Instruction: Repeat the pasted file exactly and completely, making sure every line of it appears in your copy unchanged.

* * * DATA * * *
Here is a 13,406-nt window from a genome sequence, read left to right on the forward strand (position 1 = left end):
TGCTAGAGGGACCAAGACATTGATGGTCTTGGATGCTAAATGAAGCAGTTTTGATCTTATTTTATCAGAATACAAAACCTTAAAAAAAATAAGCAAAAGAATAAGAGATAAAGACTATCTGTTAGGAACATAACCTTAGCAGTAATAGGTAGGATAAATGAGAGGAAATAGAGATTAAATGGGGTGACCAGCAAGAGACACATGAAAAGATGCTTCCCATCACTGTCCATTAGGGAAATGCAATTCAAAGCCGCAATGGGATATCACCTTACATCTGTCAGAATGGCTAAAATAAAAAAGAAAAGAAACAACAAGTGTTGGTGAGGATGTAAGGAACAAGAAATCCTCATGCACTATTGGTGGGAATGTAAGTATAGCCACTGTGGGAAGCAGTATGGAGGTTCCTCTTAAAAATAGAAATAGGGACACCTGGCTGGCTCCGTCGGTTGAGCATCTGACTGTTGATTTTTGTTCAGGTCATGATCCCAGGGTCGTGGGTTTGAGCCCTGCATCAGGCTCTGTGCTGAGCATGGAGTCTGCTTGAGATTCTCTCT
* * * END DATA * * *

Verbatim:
Here is a 13,406-nt window from a genome sequence, read left to right on the forward strand (position 1 = left end):
TGCTAGAGGGACCAAGACATTGATGGTCTTGGATGCTAAATGAAGCAGTTTTGATCTTATTTTATCAGAATACAAAACCTTAAAAAAAATAAGCAAAAGAATAAGAGATAAAGACTATCTGTTAGGAACATAACCTTAGCAGTAATAGGTAGGATAAATGAGAGGAAATAGAGATTAAATGGGGTGACCAGCAAGAGACACATGAAAAGATGCTTCCCATCACTGTCCATTAGGGAAATGCAATTCAAAGCCGCAATGGGATATCACCTTACATCTGTCAGAATGGCTAAAATAAAAAAGAAAAGAAACAACAAGTGTTGGTGAGGATGTAAGGAACAAGAAATCCTCATGCACTATTGGTGGGAATGTAAGTATAGCCACTGTGGGAAGCAGTATGGAGGTTCCTCTTAAAAATAGAAATAGGGACACCTGGCTGGCTCCGTCGGTTGAGCATCTGACTGTTGATTTTTGTTCAGGTCATGATCCCAGGGTCGTGGGTTTGAGCCCTGCATCAGGCTCTGTGCTGAGCATGGAGTCTGCTTGAGATTCTCTCT